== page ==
Its the right idea….almost

Peter Thiel who invented PayPal and presciently invested in Facebook has announced that he is giving money though a scheme called ‘Breakout Labs’ where independent researchers and start-up companies will be funded philanthropically through a grant-proposal process and that any royalties recovered from these successful folk will be reinvested in new sci-ventures.

I like the model, I especially like the part where royalties pay for more research. This is good, its self contained, non-for-profit (sort of) and gives back to the hand that feeds it, generating more capital for future investment. Breakout Labs also seem to realize (I hope) that they will loose some of that money. I wrote a blog about how science needs a Saatchi a while back which I think is applicable. What is not to love? It should be possible, perhaps to fund scientific research with philanthropic funds. Why not? Philanthropy pays for all sorts of good things. Look at the Bill and Melinda Gates Foundation specifically and more generally about this topic, Michael Green and Matthew Bishop at their blog (and book) Philanthrocapitalism.

The Breakout Lab start-up funding for early-stage tech companies is also a good idea. They are accepting applications for grant funds between $50,000 and $350,000, so an early tech company might really forge ahead with this level of funding, it just might be the break they need to get off the ground. Great!

But their plan for independent scientific research? Not so great. Why, because Breakout labs stipulates they cannot be based at any big institution, have corporate funding or be at a University. So where else are ‘independent researchers’? In their garage. Working on perpetual motion machines. Despite their claim that they don’t want to support ‘hobbyist hackers’ but rather independent scientists with ideas that will change the world; I don’t think that is going to happen.

First off the funding available is $50,000 to $350,000. That is not enough to build a lab from scratch. Part of what a University offers is infrastructure, someone that pays the bills, gives you access to journals (OK don’t start on the open access thing that is another issue), makes sure the coolant for say a glove box works properly, and keeps the lights on. A particular University (or company) may not do this well, but they do do it.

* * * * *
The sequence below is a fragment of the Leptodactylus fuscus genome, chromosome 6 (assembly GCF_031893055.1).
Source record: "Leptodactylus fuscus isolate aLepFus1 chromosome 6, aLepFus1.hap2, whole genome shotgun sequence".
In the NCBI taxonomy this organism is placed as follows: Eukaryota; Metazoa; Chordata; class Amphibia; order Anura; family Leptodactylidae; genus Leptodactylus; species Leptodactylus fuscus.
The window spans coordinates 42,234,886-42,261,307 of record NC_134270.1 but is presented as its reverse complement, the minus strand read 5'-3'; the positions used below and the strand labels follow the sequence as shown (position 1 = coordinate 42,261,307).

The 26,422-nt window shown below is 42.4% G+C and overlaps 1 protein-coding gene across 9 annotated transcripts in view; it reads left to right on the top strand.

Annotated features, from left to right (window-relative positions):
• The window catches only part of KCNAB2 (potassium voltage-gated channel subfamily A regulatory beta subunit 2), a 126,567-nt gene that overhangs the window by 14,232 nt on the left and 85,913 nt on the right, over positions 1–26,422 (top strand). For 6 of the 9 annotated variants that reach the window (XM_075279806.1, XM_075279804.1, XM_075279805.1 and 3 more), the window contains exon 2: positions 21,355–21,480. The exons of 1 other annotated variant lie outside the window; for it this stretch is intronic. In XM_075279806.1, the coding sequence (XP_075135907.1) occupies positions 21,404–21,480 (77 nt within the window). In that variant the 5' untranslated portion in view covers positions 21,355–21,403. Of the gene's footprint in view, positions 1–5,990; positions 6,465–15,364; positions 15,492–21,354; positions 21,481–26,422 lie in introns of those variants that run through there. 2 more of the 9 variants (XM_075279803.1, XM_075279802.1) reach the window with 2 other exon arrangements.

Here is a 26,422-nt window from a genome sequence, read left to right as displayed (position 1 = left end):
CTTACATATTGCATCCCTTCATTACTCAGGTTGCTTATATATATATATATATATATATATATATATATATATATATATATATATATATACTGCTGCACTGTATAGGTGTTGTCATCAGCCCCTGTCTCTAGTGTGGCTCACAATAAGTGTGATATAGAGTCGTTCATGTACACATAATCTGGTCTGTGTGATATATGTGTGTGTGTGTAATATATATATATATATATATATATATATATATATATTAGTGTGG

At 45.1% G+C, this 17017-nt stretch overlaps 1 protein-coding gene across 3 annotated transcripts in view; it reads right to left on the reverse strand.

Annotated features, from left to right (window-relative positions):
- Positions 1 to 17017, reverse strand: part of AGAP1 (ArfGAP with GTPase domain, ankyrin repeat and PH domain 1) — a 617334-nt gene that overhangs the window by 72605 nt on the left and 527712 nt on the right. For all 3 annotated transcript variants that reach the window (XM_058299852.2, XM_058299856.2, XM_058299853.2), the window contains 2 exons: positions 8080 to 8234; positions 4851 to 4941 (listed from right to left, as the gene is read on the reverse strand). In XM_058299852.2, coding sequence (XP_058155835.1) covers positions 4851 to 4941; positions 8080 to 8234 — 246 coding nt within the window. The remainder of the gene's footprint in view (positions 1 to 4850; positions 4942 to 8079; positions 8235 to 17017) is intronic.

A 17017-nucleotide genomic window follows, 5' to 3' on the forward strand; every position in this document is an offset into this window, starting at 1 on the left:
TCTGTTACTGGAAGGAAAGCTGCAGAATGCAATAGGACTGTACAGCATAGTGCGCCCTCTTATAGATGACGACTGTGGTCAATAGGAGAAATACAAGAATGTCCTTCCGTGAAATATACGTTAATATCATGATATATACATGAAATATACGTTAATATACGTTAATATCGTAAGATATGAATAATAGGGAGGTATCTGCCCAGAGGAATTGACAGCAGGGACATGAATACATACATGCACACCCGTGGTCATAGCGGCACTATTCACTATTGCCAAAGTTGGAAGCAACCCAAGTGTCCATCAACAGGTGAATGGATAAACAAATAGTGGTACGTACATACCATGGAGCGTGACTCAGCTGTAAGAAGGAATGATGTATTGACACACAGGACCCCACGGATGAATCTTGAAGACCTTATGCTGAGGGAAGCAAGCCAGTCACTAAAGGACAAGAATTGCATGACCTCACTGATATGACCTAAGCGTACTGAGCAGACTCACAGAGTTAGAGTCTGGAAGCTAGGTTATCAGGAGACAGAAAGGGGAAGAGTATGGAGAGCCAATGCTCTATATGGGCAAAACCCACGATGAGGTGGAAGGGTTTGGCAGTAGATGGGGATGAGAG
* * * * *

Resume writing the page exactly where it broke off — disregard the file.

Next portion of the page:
They also say these grants will be for ‘bootstrap data’ fill the gap funding before these independent researchers can apply for an NIH grant or something similar. So are you going to do drug research in your basement? On $350K to build that lab, keep the electricity paid to use those incubators, buy your chemicals – if you are ‘independent’ you have to be certified to handle and dispose of chemicals, for instance, who is going to pay for that? Good luck.

While I will admit that for some things this might work, say engineering something or developing a new business – its sort of dumb for basic science research. It would be smarter to work a deal with Universities for support of new and early stage researchers, where maybe companies like Thiel’s can claim the IP or some such. Its smarter to work with what you got.

About Sylvia McLain

Girl, Interrupting aka Dr. Sylvia McLain used to be an academic, but now is trying to figure out what's next. She is also a proto-science writer, armchair philosopher, amateur plumber and wanna-be film-critic. You can follow her on Twitter @DrSylviaMcLain and Instagram @sylviaellenmclain
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2 Responses to Its the right idea….almost

  1. Grant says:

    I understand your skepticism, but perhaps the intention was to complement the kind of funding that already exists. (Just trying to think positively about it.)

    These awards might suit me, for what it’s worth. I work as an independent computational biologist, mostly consulting to research groups & organisations. Income aside, I’d prefer to be doing research, or working closer with research groups, as much of what I’m asked to do doesn’t really make the best use of my skills and interests (IMHO, of course).

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